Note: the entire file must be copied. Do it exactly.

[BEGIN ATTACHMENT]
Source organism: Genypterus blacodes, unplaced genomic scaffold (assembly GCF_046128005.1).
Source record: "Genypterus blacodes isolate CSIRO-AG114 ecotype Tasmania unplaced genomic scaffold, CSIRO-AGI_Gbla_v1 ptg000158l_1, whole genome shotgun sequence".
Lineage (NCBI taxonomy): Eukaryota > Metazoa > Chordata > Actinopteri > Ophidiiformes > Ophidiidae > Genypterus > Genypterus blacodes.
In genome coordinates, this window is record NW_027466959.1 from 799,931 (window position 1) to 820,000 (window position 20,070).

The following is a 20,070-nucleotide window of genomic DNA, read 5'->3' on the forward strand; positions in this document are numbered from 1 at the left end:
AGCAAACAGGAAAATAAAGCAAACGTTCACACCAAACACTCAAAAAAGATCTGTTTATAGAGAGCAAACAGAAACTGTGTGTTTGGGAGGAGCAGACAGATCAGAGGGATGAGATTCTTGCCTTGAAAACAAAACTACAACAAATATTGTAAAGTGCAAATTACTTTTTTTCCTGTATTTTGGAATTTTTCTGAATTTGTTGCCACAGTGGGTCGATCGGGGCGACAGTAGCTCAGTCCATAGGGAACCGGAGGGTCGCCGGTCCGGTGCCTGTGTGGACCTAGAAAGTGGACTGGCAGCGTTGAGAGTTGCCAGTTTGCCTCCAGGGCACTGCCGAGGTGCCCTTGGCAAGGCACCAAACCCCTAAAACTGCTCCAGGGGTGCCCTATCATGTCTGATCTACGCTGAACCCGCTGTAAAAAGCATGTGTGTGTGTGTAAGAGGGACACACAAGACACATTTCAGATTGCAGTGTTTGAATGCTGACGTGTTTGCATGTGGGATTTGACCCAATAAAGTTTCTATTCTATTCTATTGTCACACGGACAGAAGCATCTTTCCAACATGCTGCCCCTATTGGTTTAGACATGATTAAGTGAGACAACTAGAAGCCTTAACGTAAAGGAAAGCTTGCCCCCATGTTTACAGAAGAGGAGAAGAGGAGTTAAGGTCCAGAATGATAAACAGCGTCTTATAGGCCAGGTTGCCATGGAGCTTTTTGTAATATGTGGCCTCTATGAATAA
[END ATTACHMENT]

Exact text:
Source organism: Genypterus blacodes, unplaced genomic scaffold (assembly GCF_046128005.1).
Source record: "Genypterus blacodes isolate CSIRO-AG114 ecotype Tasmania unplaced genomic scaffold, CSIRO-AGI_Gbla_v1 ptg000158l_1, whole genome shotgun sequence".
Lineage (NCBI taxonomy): Eukaryota > Metazoa > Chordata > Actinopteri > Ophidiiformes > Ophidiidae > Genypterus > Genypterus blacodes.
In genome coordinates, this window is record NW_027466959.1 from 799,931 (window position 1) to 820,000 (window position 20,070).

The following is a 20,070-nucleotide window of genomic DNA, read 5'->3' on the forward strand; positions in this document are numbered from 1 at the left end:
AGCAAACAGGAAAATAAAGCAAACGTTCACACCAAACACTCAAAAAAGATCTGTTTATAGAGAGCAAACAGAAACTGTGTGTTTGGGAGGAGCAGACAGATCAGAGGGATGAGATTCTTGCCTTGAAAACAAAACTACAACAAATATTGTAAAGTGCAAATTACTTTTTTTCCTGTATTTTGGAATTTTTCTGAATTTGTTGCCACAGTGGGTCGATCGGGGCGACAGTAGCTCAGTCCATAGGGAACCGGAGGGTCGCCGGTCCGGTGCCTGTGTGGACCTAGAAAGTGGACTGGCAGCGTTGAGAGTTGCCAGTTTGCCTCCAGGGCACTGCCGAGGTGCCCTTGGCAAGGCACCAAACCCCTAAAACTGCTCCAGGGGTGCCCTATCATGTCTGATCTACGCTGAACCCGCTGTAAAAAGCATGTGTGTGTGTGTAAGAGGGACACACAAGACACATTTCAGATTGCAGTGTTTGAATGCTGACGTGTTTGCATGTGGGATTTGACCCAATAAAGTTTCTATTCTATTCTATTGTCACACGGACAGAAGCATCTTTCCAACATGCTGCCCCTATTGGTTTAGACATGATTAAGTGAGACAACTAGAAGCCTTAACGTAAAGGAAAGCTTGCCCCCATGTTTACAGAAGAGGAGAAGAGGAGTTAAGGTCCAGAATGATAAACAGCGTCTTATAGGCCAGGTTGCCATGGAGCTTTTTGTAATATGTGGCCTCTATGAATAA